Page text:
The rest of this article is only available to active members of Questia

Sign up now for a free, 1-day trial and receive full access to:

  • Questia's entire collection
  • Automatic bibliography creation
  • More helpful research tools like notes, citations, and highlights
  • A full archive of books and articles related to this one
  • Ad-free environment

Already a member? Log in now.

Notes for this article

Add a new note
If you are trying to select text to create highlights or citations, remember that you must now click or tap on the first word, and then click or tap on the last word.
One moment ...
Default project is now your active project.
Project items

Items saved from this article

This article has been saved
Highlights (0)
Some of your highlights are legacy items.

Highlights saved before July 30, 2012 will not be displayed on their respective source pages.

You can easily re-create the highlights by opening the book page or article, selecting the text, and clicking “Highlight.”

Citations (0)
Some of your citations are legacy items.

Any citation created before July 30, 2012 will labeled as a “Cited page.” New citations will be saved as cited passages, pages or articles.

We also added the ability to view new citations from your projects or the book or article where you created them.

Notes (0)
Bookmarks (0)

You have no saved items from this article

Project items include:
  • Saved book/article
  • Highlights
  • Quotes/citations
  • Notes
  • Bookmarks
Notes
Cite this article

Cited article

Style
Citations are available only to our active members.
Sign up now to cite pages or passages in MLA, APA and Chicago citation styles.

(Einhorn, 1992, p. 25)

(Einhorn 25)

1

1. Lois J. Einhorn, Abraham Lincoln, the Orator: Penetrating the Lincoln Legend (Westport, CT: Greenwood Press, 1992), 25, http://www.questia.com/read/27419298.

Cited article

Pollution Prevention as Public Policy: An Assessment
Settings

Settings

Typeface
Text size Smaller Larger Reset View mode
Search within

Search within this article

Look up

Look up a word

  • Dictionary
  • Thesaurus
Please submit a word or phrase above.
Print this page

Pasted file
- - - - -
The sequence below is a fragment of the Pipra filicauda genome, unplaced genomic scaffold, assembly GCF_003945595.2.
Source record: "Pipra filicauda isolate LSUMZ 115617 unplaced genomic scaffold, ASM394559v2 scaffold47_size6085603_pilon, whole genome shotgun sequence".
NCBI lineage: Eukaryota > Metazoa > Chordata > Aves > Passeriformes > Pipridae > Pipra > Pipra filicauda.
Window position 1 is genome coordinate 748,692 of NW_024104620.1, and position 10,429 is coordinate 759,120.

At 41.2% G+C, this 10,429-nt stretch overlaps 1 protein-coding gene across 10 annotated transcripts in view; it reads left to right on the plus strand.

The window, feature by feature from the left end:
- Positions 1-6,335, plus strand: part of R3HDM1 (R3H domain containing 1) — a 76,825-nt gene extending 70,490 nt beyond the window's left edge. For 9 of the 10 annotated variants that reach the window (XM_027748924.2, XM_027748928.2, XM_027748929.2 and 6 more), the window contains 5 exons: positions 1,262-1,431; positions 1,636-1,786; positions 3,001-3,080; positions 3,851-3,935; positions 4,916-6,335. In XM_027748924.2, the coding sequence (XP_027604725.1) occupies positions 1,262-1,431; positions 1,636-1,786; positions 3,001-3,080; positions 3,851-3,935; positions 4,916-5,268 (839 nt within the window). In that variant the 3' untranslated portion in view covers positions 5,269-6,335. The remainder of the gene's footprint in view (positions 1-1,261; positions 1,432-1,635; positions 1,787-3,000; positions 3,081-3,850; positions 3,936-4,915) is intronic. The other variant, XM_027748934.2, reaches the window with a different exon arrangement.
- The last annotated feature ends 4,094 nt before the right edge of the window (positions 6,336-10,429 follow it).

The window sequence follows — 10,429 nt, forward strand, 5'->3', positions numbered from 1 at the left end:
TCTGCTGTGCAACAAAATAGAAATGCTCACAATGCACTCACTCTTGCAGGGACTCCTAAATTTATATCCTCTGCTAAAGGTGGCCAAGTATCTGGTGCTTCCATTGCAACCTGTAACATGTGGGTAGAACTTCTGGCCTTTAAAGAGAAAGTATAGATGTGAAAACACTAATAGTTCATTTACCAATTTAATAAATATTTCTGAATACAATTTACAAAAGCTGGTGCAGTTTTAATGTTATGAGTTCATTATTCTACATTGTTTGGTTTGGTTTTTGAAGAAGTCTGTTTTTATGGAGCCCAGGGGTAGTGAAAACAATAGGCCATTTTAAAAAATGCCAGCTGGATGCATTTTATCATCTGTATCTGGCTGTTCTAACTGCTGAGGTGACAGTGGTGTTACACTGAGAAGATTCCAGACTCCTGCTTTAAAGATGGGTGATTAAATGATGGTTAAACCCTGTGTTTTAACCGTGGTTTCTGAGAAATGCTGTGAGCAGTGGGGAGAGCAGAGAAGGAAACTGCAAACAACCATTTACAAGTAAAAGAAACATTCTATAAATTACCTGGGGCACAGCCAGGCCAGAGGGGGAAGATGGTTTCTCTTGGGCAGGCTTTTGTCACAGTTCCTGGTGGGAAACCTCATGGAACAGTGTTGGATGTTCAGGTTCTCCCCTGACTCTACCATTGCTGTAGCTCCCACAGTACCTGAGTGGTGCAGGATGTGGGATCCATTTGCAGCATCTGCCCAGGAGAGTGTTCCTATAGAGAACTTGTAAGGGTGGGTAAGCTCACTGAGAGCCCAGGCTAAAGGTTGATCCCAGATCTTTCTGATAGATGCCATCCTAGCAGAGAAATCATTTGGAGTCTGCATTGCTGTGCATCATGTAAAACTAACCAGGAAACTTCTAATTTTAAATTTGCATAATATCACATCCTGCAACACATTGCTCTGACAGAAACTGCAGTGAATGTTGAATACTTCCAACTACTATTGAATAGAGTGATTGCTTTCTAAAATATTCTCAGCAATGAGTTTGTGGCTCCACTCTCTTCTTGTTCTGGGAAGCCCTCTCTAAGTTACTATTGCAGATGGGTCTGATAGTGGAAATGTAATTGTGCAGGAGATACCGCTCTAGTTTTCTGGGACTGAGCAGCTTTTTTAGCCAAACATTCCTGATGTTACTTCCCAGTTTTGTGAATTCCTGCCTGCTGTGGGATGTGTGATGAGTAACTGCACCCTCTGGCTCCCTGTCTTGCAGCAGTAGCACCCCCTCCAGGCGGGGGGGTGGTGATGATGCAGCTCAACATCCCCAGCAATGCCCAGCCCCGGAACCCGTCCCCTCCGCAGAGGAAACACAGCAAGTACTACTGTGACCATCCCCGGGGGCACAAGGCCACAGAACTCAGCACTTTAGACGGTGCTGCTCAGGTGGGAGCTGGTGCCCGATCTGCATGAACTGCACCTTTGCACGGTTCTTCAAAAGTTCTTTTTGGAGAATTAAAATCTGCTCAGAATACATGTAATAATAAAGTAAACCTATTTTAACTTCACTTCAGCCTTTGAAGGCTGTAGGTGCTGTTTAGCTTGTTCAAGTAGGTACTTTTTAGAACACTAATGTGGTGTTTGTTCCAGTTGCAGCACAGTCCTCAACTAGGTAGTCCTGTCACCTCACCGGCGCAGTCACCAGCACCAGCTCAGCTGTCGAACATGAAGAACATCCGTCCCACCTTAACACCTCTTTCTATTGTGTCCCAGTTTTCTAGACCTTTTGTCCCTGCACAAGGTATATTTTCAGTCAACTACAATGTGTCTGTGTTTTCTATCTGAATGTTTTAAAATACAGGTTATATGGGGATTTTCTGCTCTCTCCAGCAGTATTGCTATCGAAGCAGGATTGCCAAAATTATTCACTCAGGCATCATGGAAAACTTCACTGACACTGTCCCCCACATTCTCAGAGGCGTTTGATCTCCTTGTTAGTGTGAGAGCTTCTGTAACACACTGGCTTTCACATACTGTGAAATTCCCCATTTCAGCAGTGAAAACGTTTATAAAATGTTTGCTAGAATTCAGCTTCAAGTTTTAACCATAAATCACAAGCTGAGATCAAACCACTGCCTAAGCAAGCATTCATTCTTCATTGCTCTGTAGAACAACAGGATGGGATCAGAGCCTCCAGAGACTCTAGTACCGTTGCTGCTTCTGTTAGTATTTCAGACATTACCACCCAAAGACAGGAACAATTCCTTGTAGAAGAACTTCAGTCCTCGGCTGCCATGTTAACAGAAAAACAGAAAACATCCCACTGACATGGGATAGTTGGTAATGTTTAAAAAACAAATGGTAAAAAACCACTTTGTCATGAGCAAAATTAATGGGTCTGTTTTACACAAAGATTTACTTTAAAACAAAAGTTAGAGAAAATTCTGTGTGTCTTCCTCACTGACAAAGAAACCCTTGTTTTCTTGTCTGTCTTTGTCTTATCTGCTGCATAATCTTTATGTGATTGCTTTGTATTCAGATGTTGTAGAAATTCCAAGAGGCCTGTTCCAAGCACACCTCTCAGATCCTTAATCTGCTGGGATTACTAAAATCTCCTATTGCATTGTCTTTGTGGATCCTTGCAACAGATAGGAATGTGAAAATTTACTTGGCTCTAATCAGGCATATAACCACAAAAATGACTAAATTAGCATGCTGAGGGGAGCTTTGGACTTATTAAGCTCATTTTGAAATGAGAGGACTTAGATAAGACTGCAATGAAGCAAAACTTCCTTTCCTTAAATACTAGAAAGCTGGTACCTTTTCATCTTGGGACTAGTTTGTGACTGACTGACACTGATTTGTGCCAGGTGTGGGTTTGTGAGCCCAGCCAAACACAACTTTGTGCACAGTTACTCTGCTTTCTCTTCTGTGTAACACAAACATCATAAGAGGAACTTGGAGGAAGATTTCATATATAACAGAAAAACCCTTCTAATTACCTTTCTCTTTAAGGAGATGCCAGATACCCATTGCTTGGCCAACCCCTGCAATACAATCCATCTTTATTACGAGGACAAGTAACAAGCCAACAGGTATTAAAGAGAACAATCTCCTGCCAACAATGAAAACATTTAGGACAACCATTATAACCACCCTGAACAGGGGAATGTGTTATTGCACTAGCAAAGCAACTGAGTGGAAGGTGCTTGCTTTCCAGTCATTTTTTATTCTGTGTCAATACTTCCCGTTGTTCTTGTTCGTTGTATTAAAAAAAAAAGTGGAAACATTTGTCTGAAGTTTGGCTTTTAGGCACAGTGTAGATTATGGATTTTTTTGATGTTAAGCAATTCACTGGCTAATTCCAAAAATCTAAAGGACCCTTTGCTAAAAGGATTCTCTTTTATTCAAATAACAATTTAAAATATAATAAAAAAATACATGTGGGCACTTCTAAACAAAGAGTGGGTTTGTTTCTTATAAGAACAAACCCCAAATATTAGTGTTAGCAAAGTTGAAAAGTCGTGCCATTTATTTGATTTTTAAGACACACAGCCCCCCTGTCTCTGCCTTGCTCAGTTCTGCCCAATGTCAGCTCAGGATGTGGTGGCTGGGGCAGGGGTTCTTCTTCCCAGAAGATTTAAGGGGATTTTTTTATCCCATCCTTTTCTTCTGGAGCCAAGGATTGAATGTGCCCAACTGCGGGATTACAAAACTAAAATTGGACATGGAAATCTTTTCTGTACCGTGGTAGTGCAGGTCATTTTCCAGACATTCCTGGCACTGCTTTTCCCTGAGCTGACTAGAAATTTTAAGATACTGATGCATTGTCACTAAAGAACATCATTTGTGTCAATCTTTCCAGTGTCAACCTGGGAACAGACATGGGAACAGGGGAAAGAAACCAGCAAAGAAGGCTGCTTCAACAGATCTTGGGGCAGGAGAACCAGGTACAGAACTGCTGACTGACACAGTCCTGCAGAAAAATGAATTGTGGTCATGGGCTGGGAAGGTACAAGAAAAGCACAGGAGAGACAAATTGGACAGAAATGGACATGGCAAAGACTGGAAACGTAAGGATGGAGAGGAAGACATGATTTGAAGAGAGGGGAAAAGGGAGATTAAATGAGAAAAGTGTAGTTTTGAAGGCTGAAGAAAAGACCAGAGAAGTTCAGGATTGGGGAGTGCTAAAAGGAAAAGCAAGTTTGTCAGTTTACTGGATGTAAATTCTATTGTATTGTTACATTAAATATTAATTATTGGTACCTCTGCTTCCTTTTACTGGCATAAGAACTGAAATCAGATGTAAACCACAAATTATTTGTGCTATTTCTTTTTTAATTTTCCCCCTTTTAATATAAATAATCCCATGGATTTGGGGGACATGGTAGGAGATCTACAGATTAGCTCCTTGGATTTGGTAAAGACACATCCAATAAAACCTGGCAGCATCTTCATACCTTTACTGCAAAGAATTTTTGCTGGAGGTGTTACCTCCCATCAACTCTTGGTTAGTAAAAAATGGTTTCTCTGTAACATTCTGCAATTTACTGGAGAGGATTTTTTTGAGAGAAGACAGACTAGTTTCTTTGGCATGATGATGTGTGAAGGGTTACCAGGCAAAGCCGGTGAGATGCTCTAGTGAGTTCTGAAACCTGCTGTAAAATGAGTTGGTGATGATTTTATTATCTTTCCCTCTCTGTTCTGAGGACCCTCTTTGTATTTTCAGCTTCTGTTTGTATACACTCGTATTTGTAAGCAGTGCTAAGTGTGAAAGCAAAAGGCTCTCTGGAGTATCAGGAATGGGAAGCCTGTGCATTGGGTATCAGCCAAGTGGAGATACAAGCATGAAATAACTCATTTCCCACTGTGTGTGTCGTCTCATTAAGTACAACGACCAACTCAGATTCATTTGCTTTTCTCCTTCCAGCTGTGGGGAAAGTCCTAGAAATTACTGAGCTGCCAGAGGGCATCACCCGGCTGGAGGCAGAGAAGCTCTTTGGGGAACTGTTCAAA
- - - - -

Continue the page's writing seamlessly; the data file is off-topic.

Print this page

Why can't I print more than one page at a time?

Help
Full screen

matching results for page

    Questia reader help

    How to highlight and cite specific passages

    1. Click or tap the first word you want to select.
    2. Click or tap the last word you want to select, and you’ll see everything in between get selected.
    3. You’ll then get a menu of options like creating a highlight or a citation from that passage of text.

    OK, got it!

    Cited passage

    Style
    Citations are available only to our active members.
    Sign up now to cite pages or passages in MLA, APA and Chicago citation styles.

    "Portraying himself as an honest, ordinary person helped Lincoln identify with his audiences." (Einhorn, 1992, p. 25).

    "Portraying himself as an honest, ordinary person helped Lincoln identify with his audiences." (Einhorn 25)

    "Portraying himself as an honest, ordinary person helped Lincoln identify with his audiences."1

    1. Lois J. Einhorn, Abraham Lincoln, the Orator: Penetrating the Lincoln Legend (Westport, CT: Greenwood Press, 1992), 25, http://www.questia.com/read/27419298.

    Cited passage

    Thanks for trying Questia!

    Please continue trying out our research tools, but please note, full functionality is available only to our active members.

    Your work will be lost once you leave this Web page.

    For full access in an ad-free environment, sign up now for a FREE, 1-day trial.

    Already a member? Log in now.